Scan and distribute
The computer received input from peripherals via magnetic scanners,
composed of ferrod sensors, similar in principle to magnetic core
memory except that the output was controlled by control windings
analogous to the windings of a relay. Specifically, the ferrod was a
transformer with four windings. Two small windings ran through holes
in the center of a rod of ferrite. A pulse on the Interrogate winding
was induced into the Readout winding, if the ferrite was not
magnetically saturated. The larger control windings, if current was
flowing through them, saturated the magnetic material, hence
decoupling the Interrogate winding from the Readout winding which
would return a Zero signal. The Interrogate windings of 16 ferrods of
a row were wired in series to a driver, and the Readout windings of 64
ferrods of a column were wired to a sense amp. Check circuits ensured
that an Interrogate current was indeed flowing.
Scanners were Line Scanners (LSC), Universal Trunk Scanners (USC),
Junctor Scanners (JSC) and Master Scanners (MS). The first three only
scanned for supervision, while Master Scanners did all other scan
jobs. For example, a DTMF Receiver, mounted in a Miscellaneous Trunk
frame, had eight demand scan points, one for each frequency, and two
supervisory scan points, one to signal the presence of a valid DTMF
combination so the software knew when to look at the frequency scan
points, and the other to supervise the loop. The supervisory scan
point also detected Dial Pulses, with software counting the pulses as
they arrived. Each digit when it became valid was stored in a software
hopper to be given to the Originating Register.
Ferrods were mounted in pairs, usually with different control
windings, so one could supervise a switchward side of a trunk and the
other the distant office. Components inside the trunk pack, including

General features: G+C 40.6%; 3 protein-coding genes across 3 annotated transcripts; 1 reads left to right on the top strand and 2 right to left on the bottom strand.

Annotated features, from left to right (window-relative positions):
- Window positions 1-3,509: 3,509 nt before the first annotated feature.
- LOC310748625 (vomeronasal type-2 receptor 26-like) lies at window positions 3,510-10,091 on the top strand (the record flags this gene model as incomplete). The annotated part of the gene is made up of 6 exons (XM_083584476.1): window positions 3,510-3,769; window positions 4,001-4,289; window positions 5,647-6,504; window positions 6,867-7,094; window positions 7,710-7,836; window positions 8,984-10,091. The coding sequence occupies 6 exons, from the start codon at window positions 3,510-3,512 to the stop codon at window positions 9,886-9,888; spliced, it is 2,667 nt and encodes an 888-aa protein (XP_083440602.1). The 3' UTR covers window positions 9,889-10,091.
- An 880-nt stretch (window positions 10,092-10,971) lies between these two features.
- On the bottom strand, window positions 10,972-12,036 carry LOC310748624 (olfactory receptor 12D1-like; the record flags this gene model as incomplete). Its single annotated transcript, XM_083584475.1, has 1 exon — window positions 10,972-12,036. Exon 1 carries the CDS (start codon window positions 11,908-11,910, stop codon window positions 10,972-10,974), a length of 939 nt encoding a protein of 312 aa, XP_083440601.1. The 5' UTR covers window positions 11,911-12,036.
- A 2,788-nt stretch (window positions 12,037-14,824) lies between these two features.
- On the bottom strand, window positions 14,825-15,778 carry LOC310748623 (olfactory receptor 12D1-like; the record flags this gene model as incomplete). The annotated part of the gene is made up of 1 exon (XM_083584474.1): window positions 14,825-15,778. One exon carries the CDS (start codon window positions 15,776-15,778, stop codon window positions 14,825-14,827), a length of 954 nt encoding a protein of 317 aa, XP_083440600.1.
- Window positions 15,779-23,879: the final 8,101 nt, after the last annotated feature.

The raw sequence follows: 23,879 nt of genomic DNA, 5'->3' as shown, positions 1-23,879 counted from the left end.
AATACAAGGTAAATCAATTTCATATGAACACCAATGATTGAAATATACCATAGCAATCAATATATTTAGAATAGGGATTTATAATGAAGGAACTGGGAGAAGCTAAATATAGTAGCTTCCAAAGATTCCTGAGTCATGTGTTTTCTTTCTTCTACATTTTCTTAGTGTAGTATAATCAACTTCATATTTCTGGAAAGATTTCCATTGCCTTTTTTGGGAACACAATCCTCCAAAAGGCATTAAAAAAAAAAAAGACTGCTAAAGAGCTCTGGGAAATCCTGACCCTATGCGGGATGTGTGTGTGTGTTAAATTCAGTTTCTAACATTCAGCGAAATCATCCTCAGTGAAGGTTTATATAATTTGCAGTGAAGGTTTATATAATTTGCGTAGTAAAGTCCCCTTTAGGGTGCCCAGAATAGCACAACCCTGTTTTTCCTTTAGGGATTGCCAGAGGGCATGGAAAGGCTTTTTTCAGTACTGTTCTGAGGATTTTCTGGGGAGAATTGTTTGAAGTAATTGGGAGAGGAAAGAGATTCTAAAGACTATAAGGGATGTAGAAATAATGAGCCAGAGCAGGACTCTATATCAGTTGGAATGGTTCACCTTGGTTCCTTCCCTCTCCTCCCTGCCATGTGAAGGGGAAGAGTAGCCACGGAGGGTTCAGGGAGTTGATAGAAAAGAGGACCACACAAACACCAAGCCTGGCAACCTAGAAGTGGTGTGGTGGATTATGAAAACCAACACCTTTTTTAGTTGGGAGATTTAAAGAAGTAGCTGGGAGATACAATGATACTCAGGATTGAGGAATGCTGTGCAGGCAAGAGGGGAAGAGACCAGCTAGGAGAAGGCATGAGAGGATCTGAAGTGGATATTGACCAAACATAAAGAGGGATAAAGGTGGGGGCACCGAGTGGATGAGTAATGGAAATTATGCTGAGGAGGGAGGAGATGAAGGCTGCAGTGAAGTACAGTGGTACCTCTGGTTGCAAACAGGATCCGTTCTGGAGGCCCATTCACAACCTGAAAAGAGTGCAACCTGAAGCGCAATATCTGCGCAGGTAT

diodes, determined for example, whether it performed reverse battery
signaling as an incoming trunk, or detected reverse battery from a
distant trunk; i.e. was an outgoing trunk.
Line ferrods were also provided in pairs, of which the even numbered
one had contacts brought out to the front of the package in lugs
suitable for wire wrap so the windings could be strapped for loop
start or ground start signaling. The original 1ESS packaging had all
the ferrods of an LSF together, and separate from the line switches,
while the later 1AESS had each ferrod at the front of the steel box
containing its line switch. Odd numbered line equipment could not be
made ground start, their ferrods being inaccessible.
The computer controlled the magnetic latching relays by Signal
Distributors (SD) packaged in the Universal Trunk frames, Junctor
frames, or in Miscellaneous Trunk frames, according to which they were
numbered as USD, JSD or MSD. SD were originally contact trees of
30-contact wire spring relays, each driven by a flipflop. Each
magnetic latching relay had one transfer contact dedicated to sending
a pulse back to the SD, on each operate and release. The pulser in the
SD detected this pulse to determine that the action had occurred, or
else alerted the maintenance software to print a FSCAN report. In
later 1AESS versions SD were solid state with several SD points per
circuit pack generally on the same shelf or adjacent shelf to the
A few peripherals that needed quicker response time, such as Dial
Pulse Transmitters, were controlled via Central Pulse Distributors,
which otherwise were mainly used for enabling (alerting) a peripheral